Thursday, August 30, 2007

Eye-candy

I've been amazed at the small explosion over Tommaso Dorigo's post concerning Lisa Randall's talk at a recent conference at CERN. He described her physically as well as the feel of the room when she began to present, and then proceeded to give a detailed account of the physics.

Asymptotia denounces him, Arcadian Functor defends him. Lots of debate about the objectification of women, the PC police, "sexophobia," and Italian culture in the comments on those three blogs lately. The angriest arguments have been concerned with what women face in this male-dominated field, most of them centered around women as eye-candy.

I get the impression that Dorigo was surprised by the sudden storm, and his main defense has been (as a clever but unknown 18-year-old pointed it out), that the subtitle of his blog is "private thoughts of a physicist and chessplayer." that Lisa Randall is a public figure and, like other celebrities, is open to such comments. [edited 2:14pm 8/31/07]

Andrea Giammanco, commenting on the now moderately-infamous Randall post (25) wrote

I remember a conversation with some colleagues at the cafeteria, about two other colleagues that I knew and they didn’t. When talking about the male one, I was asked “is he smart?”, and when talking about the female one, the question was “is she pretty?”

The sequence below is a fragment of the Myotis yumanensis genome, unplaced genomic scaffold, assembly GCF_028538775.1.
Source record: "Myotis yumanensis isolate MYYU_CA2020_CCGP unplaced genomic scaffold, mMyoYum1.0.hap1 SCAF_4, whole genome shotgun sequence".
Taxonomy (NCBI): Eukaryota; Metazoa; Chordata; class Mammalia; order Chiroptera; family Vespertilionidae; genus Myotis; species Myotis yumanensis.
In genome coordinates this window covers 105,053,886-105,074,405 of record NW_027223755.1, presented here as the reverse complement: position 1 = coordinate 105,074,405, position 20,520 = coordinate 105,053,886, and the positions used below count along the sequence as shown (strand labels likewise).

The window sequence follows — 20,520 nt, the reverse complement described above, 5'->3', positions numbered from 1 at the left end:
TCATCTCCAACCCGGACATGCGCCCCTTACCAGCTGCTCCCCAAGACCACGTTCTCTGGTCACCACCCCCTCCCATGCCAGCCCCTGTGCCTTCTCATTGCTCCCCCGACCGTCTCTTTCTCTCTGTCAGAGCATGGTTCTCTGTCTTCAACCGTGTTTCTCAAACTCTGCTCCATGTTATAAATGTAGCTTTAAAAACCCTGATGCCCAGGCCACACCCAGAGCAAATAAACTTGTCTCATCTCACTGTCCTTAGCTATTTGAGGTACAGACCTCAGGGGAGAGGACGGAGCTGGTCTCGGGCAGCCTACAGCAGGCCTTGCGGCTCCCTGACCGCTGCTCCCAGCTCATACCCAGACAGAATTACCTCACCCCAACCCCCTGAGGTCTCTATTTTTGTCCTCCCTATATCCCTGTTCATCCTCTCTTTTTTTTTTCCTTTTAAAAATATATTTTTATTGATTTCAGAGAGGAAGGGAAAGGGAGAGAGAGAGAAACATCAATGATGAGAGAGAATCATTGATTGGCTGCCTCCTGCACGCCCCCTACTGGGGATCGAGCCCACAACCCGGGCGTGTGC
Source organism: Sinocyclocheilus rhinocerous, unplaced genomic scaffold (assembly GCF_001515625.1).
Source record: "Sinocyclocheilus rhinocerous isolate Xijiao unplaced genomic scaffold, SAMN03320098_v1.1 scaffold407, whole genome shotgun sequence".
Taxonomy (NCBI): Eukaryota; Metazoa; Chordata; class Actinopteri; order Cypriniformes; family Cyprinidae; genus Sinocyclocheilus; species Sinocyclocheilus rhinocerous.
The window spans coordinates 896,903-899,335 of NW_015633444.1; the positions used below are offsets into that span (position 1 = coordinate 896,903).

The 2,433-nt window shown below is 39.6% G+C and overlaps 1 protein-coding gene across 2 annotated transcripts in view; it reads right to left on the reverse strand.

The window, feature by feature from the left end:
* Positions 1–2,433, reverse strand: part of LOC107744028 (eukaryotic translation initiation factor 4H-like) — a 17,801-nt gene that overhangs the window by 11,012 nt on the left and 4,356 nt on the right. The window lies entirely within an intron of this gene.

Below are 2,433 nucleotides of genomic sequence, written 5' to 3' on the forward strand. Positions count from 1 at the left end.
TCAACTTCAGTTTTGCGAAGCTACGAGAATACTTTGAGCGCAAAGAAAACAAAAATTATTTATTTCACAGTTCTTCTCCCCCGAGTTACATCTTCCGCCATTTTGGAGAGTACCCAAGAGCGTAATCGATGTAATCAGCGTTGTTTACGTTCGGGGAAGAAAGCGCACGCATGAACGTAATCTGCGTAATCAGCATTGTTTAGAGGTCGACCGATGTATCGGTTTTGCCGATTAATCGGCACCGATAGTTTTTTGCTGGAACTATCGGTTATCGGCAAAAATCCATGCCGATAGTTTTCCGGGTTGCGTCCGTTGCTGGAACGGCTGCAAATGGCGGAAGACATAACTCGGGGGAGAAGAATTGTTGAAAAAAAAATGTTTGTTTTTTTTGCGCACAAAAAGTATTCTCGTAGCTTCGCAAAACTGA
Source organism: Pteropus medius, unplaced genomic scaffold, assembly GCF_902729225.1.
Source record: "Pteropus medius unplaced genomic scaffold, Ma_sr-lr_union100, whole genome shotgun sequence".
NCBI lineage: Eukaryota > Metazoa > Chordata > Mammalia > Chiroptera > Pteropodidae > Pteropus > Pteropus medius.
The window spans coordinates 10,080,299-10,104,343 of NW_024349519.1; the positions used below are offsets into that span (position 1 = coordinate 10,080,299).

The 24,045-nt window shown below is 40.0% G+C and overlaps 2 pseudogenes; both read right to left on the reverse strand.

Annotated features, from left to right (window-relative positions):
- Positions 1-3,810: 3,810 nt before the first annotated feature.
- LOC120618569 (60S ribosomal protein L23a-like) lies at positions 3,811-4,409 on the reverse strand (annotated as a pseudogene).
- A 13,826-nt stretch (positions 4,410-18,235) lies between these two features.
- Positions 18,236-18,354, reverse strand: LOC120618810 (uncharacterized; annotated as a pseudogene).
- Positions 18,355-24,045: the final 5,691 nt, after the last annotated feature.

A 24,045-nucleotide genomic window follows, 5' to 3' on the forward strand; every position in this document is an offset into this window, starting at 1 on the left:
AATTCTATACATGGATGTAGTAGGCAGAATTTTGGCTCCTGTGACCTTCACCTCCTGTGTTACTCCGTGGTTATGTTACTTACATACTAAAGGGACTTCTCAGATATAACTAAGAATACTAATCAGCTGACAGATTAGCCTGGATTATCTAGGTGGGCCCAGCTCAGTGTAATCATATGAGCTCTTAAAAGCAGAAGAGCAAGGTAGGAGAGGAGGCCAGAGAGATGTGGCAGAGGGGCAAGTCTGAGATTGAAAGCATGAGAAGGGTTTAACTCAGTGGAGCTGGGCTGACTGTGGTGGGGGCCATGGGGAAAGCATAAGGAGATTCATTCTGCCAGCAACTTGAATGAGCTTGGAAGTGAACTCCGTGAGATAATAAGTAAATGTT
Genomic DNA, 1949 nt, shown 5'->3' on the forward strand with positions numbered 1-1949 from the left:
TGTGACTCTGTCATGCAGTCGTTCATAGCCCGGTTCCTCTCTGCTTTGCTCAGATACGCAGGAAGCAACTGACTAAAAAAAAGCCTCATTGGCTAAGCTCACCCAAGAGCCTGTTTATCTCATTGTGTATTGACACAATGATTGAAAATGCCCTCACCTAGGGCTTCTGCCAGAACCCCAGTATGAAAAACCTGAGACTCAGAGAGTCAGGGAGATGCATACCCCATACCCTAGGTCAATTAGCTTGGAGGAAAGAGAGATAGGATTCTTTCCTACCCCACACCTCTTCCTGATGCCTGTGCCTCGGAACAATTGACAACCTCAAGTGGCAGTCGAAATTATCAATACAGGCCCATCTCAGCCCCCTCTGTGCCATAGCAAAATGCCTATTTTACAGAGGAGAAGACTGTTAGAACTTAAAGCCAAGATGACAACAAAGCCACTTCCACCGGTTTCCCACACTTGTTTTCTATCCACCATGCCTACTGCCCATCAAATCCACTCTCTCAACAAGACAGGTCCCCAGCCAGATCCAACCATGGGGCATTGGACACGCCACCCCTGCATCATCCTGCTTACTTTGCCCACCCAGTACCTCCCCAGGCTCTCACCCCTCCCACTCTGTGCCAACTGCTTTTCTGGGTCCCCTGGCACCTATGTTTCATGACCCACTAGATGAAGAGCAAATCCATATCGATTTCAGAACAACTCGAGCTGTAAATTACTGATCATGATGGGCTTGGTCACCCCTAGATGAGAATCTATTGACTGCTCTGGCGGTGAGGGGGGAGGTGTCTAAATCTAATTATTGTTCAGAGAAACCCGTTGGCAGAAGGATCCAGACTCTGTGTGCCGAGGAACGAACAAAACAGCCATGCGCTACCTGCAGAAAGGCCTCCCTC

I am ashamed to say that it took me a couple of seconds before saying “ehy, this is a textbook example of sexism on the workplace!”


But I've heard this conversation go the other way many times, talking about a lab partner or coworker. Often, women ask, "Is he cute?" before "Is he smart?" Political correctness will not stop people from noticing when a colleague is attractive, though it may keep people from talking about it.

So what if Dorigo noticed Randall's body? He noticed her discussion of the capacities and limitations of the LHC in far greater detail. Eye-candy is pretty and useless. In Dorigo's estimation, Randall is clearly beautiful and brilliant. And as long as he isn't discussing her looks in a professional setting or engaging in unwanted flirtation, I can't see a reason to condemn him. While many people consider blogs a professional space, Dorigo makes it clear in his subtitle that his is a personal record. Public, but not professional.

8 comments:

  1. Hi Alpinekat,

    thank you for the account of the incident.

    I have to say that my pointing out the subtitle of my blog came before I read the comment on Asymptotia by the 18yo commenter. But it's a small point. My main defense still is, that Lisa is a public figure, and so the kind of comments I make are totally legal.

    Cheers,
    T.

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  2. Hello Tommaso,

    No problem. Sorry for misconstruing a those points -- when you said you'd been outsmarted by an 18-year-old, I figured that he'd come up with it first.